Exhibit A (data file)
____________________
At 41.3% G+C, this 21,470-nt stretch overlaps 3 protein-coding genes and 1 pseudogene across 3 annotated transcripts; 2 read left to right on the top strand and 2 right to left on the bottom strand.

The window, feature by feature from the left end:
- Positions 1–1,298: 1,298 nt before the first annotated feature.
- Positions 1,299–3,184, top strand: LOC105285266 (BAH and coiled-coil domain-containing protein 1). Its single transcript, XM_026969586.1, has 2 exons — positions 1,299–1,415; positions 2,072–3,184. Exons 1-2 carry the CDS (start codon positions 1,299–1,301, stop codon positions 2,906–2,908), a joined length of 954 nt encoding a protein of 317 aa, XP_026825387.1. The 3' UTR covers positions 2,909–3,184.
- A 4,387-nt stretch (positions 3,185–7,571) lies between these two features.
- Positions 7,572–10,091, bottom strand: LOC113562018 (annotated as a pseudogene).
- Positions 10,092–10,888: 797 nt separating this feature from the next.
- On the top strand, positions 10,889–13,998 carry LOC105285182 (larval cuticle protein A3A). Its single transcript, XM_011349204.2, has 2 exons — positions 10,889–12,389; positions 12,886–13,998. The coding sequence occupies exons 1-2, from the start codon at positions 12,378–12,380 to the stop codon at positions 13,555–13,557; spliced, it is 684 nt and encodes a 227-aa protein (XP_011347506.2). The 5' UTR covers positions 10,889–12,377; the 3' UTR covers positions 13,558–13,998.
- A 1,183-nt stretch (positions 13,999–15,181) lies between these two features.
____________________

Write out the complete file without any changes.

At 41.3% G+C, this 21,470-nt stretch overlaps 3 protein-coding genes and 1 pseudogene across 3 annotated transcripts; 2 read left to right on the top strand and 2 right to left on the bottom strand.

The window, feature by feature from the left end:
- Positions 1–1,298: 1,298 nt before the first annotated feature.
- Positions 1,299–3,184, top strand: LOC105285266 (BAH and coiled-coil domain-containing protein 1). Its single transcript, XM_026969586.1, has 2 exons — positions 1,299–1,415; positions 2,072–3,184. Exons 1-2 carry the CDS (start codon positions 1,299–1,301, stop codon positions 2,906–2,908), a joined length of 954 nt encoding a protein of 317 aa, XP_026825387.1. The 3' UTR covers positions 2,909–3,184.
- A 4,387-nt stretch (positions 3,185–7,571) lies between these two features.
- Positions 7,572–10,091, bottom strand: LOC113562018 (annotated as a pseudogene).
- Positions 10,092–10,888: 797 nt separating this feature from the next.
- On the top strand, positions 10,889–13,998 carry LOC105285182 (larval cuticle protein A3A). Its single transcript, XM_011349204.2, has 2 exons — positions 10,889–12,389; positions 12,886–13,998. The coding sequence occupies exons 1-2, from the start codon at positions 12,378–12,380 to the stop codon at positions 13,555–13,557; spliced, it is 684 nt and encodes a 227-aa protein (XP_011347506.2). The 5' UTR covers positions 10,889–12,377; the 3' UTR covers positions 13,558–13,998.
- A 1,183-nt stretch (positions 13,999–15,181) lies between these two features.